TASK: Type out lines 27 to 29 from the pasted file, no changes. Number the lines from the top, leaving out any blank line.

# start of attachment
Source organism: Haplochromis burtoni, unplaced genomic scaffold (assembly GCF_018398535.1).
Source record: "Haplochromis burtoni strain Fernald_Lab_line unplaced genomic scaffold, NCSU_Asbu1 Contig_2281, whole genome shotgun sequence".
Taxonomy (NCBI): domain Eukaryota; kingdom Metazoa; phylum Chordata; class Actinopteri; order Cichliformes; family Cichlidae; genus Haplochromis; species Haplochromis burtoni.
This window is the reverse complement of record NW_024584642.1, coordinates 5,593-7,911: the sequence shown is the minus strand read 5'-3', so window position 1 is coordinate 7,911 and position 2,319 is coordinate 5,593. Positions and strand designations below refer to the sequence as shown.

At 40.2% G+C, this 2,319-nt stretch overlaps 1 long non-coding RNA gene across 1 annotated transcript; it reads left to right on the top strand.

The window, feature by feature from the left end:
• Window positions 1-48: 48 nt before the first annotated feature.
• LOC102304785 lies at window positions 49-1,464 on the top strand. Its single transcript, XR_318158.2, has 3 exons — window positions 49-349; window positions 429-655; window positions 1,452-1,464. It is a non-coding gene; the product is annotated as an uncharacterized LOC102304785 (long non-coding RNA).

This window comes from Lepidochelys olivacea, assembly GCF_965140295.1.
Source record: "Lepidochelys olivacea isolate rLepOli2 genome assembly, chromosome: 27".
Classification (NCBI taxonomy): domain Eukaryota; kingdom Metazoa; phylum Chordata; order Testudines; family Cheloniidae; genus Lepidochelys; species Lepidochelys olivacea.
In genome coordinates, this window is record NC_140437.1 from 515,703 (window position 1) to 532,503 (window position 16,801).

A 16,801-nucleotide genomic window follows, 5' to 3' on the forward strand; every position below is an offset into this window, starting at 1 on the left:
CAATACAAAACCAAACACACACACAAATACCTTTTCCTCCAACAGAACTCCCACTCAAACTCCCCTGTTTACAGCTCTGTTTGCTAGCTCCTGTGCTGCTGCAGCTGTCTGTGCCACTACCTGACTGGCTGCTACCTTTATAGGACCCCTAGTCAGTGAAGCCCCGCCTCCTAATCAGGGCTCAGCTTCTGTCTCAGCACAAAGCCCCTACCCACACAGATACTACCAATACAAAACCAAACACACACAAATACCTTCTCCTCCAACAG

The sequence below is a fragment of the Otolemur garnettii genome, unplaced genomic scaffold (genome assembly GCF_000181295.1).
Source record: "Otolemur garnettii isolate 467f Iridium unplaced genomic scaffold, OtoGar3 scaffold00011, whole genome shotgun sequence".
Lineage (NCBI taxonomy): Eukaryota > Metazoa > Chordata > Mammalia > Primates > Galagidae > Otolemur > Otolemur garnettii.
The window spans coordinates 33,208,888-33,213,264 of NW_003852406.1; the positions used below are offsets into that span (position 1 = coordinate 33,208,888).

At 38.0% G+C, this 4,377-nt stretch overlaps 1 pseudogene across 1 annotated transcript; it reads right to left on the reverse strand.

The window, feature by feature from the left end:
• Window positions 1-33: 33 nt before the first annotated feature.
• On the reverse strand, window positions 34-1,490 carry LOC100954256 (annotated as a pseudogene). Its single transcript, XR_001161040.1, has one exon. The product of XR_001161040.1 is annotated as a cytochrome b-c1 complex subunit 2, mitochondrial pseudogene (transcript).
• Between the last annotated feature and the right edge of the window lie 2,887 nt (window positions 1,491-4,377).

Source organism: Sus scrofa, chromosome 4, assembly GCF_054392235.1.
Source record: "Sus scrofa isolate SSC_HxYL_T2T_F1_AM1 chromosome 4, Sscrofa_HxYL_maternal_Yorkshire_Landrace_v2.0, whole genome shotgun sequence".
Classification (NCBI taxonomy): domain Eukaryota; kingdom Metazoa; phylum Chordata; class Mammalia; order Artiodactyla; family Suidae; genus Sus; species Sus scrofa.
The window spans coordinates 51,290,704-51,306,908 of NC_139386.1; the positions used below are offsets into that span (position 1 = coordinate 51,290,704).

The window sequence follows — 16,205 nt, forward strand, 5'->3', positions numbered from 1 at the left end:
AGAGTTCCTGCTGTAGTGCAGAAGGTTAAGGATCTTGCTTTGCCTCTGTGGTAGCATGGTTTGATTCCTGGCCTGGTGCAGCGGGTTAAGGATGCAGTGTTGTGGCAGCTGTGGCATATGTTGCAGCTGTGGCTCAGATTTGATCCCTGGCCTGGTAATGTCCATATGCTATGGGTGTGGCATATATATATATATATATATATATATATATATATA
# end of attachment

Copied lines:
The window spans coordinates 51,290,704-51,306,908 of NC_139386.1; the positions used below are offsets into that span (position 1 = coordinate 51,290,704).

The window sequence follows — 16,205 nt, forward strand, 5'->3', positions numbered from 1 at the left end:
AGAGTTCCTGCTGTAGTGCAGAAGGTTAAGGATCTTGCTTTGCCTCTGTGGTAGCATGGTTTGATTCCTGGCCTGGTGCAGCGGGTTAAGGATGCAGTGTTGTGGCAGCTGTGGCATATGTTGCAGCTGTGGCTCAGATTTGATCCCTGGCCTGGTAATGTCCATATGCTATGGGTGTGGCATATATATATATATATATATATATATATATATATA